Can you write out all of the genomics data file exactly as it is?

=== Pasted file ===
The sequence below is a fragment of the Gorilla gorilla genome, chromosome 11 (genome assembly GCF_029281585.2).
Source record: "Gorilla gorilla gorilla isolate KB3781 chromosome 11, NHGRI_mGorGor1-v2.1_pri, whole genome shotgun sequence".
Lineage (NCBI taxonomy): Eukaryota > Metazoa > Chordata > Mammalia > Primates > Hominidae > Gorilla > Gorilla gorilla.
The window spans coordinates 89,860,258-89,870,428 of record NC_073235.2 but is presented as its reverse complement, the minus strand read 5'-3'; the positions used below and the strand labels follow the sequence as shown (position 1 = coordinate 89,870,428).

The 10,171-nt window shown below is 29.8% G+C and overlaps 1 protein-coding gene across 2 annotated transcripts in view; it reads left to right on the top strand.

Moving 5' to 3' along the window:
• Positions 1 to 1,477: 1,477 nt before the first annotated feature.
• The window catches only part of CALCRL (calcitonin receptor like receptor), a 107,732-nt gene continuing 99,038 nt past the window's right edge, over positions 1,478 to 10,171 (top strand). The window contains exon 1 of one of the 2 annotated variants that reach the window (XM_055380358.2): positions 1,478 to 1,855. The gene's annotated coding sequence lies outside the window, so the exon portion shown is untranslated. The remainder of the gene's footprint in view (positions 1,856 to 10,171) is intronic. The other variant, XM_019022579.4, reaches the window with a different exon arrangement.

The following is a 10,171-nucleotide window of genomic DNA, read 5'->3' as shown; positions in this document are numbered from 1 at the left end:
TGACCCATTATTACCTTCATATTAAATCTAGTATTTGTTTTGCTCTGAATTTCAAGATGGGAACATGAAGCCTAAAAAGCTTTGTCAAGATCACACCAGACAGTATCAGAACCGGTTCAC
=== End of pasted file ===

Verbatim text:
The sequence below is a fragment of the Gorilla gorilla genome, chromosome 11 (genome assembly GCF_029281585.2).
Source record: "Gorilla gorilla gorilla isolate KB3781 chromosome 11, NHGRI_mGorGor1-v2.1_pri, whole genome shotgun sequence".
Lineage (NCBI taxonomy): Eukaryota > Metazoa > Chordata > Mammalia > Primates > Hominidae > Gorilla > Gorilla gorilla.
The window spans coordinates 89,860,258-89,870,428 of record NC_073235.2 but is presented as its reverse complement, the minus strand read 5'-3'; the positions used below and the strand labels follow the sequence as shown (position 1 = coordinate 89,870,428).

The 10,171-nt window shown below is 29.8% G+C and overlaps 1 protein-coding gene across 2 annotated transcripts in view; it reads left to right on the top strand.

Moving 5' to 3' along the window:
• Positions 1 to 1,477: 1,477 nt before the first annotated feature.
• The window catches only part of CALCRL (calcitonin receptor like receptor), a 107,732-nt gene continuing 99,038 nt past the window's right edge, over positions 1,478 to 10,171 (top strand). The window contains exon 1 of one of the 2 annotated variants that reach the window (XM_055380358.2): positions 1,478 to 1,855. The gene's annotated coding sequence lies outside the window, so the exon portion shown is untranslated. The remainder of the gene's footprint in view (positions 1,856 to 10,171) is intronic. The other variant, XM_019022579.4, reaches the window with a different exon arrangement.

The following is a 10,171-nucleotide window of genomic DNA, read 5'->3' as shown; positions in this document are numbered from 1 at the left end:
TGACCCATTATTACCTTCATATTAAATCTAGTATTTGTTTTGCTCTGAATTTCAAGATGGGAACATGAAGCCTAAAAAGCTTTGTCAAGATCACACCAGACAGTATCAGAACCGGTTCAC